Morphosyntactic Analysis of Relative Clause Markers in Chindali
Journal of Humanities & Social Science (JHSS),
Vol. 11 No. 2, (2022)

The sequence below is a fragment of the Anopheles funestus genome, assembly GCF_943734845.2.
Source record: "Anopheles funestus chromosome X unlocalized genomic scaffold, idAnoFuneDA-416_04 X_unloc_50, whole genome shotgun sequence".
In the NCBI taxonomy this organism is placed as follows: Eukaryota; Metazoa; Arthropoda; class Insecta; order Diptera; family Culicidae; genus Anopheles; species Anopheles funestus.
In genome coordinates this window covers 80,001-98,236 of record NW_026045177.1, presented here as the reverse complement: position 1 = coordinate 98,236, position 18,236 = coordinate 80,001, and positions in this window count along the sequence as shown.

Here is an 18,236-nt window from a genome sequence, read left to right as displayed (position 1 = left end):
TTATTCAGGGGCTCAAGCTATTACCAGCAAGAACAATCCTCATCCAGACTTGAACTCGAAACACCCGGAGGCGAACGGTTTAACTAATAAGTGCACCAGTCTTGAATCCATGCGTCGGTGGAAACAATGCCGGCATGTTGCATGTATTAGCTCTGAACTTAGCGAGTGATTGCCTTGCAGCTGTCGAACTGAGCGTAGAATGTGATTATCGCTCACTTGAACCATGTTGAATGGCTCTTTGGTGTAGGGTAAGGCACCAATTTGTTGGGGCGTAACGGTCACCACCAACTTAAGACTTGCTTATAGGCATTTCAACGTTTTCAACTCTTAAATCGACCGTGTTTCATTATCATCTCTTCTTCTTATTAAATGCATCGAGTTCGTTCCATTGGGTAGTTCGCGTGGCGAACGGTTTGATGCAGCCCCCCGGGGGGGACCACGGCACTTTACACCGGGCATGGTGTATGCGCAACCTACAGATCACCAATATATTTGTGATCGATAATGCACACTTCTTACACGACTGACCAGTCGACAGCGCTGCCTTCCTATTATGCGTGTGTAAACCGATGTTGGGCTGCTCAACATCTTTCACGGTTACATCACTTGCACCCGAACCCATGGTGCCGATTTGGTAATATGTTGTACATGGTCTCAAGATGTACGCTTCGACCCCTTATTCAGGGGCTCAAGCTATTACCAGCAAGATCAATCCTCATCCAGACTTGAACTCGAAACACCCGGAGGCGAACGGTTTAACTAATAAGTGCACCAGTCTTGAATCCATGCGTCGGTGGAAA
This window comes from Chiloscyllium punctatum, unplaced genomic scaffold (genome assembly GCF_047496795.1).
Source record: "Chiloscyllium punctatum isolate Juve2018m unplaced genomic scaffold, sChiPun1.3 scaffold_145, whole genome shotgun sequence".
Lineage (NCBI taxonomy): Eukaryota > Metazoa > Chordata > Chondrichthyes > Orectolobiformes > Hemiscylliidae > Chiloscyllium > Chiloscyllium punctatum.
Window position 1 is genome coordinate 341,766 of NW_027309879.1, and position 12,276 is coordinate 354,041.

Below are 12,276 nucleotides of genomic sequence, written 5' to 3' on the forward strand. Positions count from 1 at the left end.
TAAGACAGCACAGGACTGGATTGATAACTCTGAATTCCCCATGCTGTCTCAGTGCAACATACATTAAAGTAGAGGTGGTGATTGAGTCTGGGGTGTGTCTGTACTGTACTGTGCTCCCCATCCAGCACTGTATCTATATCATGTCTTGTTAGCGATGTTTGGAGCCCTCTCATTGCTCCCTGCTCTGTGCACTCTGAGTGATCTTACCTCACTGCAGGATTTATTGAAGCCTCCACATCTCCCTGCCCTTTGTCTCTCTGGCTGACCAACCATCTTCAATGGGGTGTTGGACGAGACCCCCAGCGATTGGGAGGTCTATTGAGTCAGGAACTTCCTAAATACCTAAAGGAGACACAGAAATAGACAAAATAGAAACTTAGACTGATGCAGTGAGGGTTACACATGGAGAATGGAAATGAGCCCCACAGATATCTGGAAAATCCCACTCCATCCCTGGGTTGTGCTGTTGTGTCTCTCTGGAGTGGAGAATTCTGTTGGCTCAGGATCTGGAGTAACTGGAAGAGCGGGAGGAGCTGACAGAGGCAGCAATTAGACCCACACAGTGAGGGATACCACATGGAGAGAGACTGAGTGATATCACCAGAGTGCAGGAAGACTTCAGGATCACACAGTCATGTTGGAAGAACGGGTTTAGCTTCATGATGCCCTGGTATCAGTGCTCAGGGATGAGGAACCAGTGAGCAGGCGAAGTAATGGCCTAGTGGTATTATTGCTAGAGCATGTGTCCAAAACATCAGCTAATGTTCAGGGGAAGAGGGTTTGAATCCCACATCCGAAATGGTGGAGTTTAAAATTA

This article analyses the basic morphosyntactic features of relative clause markers (RMs) in Chindali, spoken in Tanzania. A qualitative approach was employed with a descriptive research design in the process of generating, analysing data, as well as reporting the findings. The data for the study were collected through text collection. The researcher gathered sentences with relative clauses (RCs) from 10 informants by recording them with their consent, and three (3) written Chindali storybooks. Informants were sampled through the snowball technique. The study revealed that Chindali RCs are marked by free-standing relative pronouns that are bound by agreement. These RMs are classified based on the noun class system of the language. It further revealed that RMs can be formed morphologically with or without class agreement marker (CAM). Chindali RMs with CAM have the morphological structure of ‘CAM + stem-o’, whereas RMs without CAM have the morphological structure ‘stem (C/CC+O)’. RMs without CAM results from deletion process. RMs are distinguished phonologically by the reduplication of the consonants of the CAM(s), followed by a clitic ‘o’ which is the root of the marker. It is also distinguished by the affixation of the glides (G) ‘w’ and ‘y’ in some consonants, as well as the change of the vowel to clitic ‘o’. CAM has the phonological shape CVC (G) V. The relative clauses are introduced syntactically by the language’s relative markers placed at the beginning of a clause linking the RC and a head noun; thus, making the RC an NP syntactic modifier. In Chindali, relative clauses are externally headed postnominal relatives introduced by RMs with a NRC pattern expressing class agreement with the head noun. Semantically, relative markers influence the types of RCs that exist, whether they are restrictive or appositive relatives; and modify things, persons, animals or ideas. The study suggests further research into other aspects of Chindali’s relativization.
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